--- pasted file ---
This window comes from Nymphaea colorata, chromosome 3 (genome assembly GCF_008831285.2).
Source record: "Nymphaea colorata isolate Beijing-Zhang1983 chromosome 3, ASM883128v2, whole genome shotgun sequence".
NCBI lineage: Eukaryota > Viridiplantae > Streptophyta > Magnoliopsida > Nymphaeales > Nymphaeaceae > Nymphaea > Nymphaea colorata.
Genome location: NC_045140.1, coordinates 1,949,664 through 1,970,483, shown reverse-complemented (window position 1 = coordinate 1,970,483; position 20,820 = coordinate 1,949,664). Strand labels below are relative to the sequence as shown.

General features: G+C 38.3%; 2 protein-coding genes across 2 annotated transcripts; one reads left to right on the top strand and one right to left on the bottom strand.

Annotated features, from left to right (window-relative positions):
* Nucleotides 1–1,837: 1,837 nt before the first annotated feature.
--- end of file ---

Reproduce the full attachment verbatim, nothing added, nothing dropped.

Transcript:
This window comes from Nymphaea colorata, chromosome 3 (genome assembly GCF_008831285.2).
Source record: "Nymphaea colorata isolate Beijing-Zhang1983 chromosome 3, ASM883128v2, whole genome shotgun sequence".
NCBI lineage: Eukaryota > Viridiplantae > Streptophyta > Magnoliopsida > Nymphaeales > Nymphaeaceae > Nymphaea > Nymphaea colorata.
Genome location: NC_045140.1, coordinates 1,949,664 through 1,970,483, shown reverse-complemented (window position 1 = coordinate 1,970,483; position 20,820 = coordinate 1,949,664). Strand labels below are relative to the sequence as shown.

General features: G+C 38.3%; 2 protein-coding genes across 2 annotated transcripts; one reads left to right on the top strand and one right to left on the bottom strand.

Annotated features, from left to right (window-relative positions):
* Nucleotides 1–1,837: 1,837 nt before the first annotated feature.